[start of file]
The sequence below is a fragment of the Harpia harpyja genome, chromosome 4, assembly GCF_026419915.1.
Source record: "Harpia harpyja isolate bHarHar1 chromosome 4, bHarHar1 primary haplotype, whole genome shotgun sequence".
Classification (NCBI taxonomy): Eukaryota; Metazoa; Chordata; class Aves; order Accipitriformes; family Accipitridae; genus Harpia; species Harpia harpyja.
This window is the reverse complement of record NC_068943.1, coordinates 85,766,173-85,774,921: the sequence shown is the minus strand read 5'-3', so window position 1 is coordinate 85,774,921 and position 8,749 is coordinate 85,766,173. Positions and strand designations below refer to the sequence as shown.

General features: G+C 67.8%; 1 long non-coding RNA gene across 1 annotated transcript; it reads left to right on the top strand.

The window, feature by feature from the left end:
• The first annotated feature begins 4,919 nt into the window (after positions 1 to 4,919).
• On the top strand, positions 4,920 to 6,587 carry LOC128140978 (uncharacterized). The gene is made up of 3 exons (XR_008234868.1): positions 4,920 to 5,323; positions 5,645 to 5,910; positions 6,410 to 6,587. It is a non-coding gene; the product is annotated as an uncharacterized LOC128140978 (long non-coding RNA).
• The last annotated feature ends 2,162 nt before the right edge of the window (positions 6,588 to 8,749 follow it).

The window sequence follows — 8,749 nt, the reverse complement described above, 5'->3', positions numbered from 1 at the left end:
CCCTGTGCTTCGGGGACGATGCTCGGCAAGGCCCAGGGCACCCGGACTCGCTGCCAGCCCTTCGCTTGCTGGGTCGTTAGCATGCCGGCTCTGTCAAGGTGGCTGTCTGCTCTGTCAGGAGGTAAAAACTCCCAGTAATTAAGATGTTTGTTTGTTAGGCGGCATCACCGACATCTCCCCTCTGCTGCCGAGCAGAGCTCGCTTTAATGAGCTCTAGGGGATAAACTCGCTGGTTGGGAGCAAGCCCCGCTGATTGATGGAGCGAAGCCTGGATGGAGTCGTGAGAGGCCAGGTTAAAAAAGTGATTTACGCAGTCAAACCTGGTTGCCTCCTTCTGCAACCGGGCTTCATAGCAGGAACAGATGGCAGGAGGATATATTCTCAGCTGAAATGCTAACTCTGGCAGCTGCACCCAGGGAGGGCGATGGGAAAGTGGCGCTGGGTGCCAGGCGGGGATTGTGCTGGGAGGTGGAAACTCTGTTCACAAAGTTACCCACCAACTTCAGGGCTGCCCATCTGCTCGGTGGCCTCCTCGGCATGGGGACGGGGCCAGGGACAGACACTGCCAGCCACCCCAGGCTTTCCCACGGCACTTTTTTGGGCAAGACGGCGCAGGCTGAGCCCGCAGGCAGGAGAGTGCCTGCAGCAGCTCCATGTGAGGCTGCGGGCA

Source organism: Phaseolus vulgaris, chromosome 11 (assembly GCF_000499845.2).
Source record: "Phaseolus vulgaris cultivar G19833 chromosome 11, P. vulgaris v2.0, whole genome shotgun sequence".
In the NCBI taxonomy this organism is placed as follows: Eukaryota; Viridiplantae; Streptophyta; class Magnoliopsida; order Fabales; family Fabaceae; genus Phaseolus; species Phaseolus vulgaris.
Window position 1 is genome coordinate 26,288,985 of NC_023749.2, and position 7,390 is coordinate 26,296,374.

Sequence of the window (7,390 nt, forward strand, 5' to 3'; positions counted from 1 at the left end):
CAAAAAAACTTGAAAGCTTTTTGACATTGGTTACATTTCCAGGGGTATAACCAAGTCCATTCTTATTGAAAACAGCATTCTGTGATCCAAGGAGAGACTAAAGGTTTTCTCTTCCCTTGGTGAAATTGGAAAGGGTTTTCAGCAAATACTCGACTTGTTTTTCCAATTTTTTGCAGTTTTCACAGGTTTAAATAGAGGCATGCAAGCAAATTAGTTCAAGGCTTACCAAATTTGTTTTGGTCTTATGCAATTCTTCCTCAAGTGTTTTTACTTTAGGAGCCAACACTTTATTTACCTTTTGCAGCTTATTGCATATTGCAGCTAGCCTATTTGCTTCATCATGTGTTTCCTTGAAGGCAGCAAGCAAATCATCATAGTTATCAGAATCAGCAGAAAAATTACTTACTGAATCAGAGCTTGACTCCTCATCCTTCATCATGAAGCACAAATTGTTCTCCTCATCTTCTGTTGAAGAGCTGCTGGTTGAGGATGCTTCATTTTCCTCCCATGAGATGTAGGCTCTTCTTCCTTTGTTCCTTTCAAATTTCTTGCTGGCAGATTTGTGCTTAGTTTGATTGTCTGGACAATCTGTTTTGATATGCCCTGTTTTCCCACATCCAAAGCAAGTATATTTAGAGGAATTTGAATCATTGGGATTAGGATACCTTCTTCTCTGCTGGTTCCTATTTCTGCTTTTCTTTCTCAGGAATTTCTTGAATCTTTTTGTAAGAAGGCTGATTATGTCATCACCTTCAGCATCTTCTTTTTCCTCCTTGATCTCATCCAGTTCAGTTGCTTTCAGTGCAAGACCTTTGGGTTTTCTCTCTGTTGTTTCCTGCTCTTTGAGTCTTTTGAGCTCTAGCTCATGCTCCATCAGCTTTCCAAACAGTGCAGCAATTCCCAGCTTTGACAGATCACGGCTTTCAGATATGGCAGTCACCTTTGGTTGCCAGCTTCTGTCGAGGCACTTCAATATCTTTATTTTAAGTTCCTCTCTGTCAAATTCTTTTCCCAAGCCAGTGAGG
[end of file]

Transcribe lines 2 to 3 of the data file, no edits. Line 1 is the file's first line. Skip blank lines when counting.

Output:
Source record: "Harpia harpyja isolate bHarHar1 chromosome 4, bHarHar1 primary haplotype, whole genome shotgun sequence".
Classification (NCBI taxonomy): Eukaryota; Metazoa; Chordata; class Aves; order Accipitriformes; family Accipitridae; genus Harpia; species Harpia harpyja.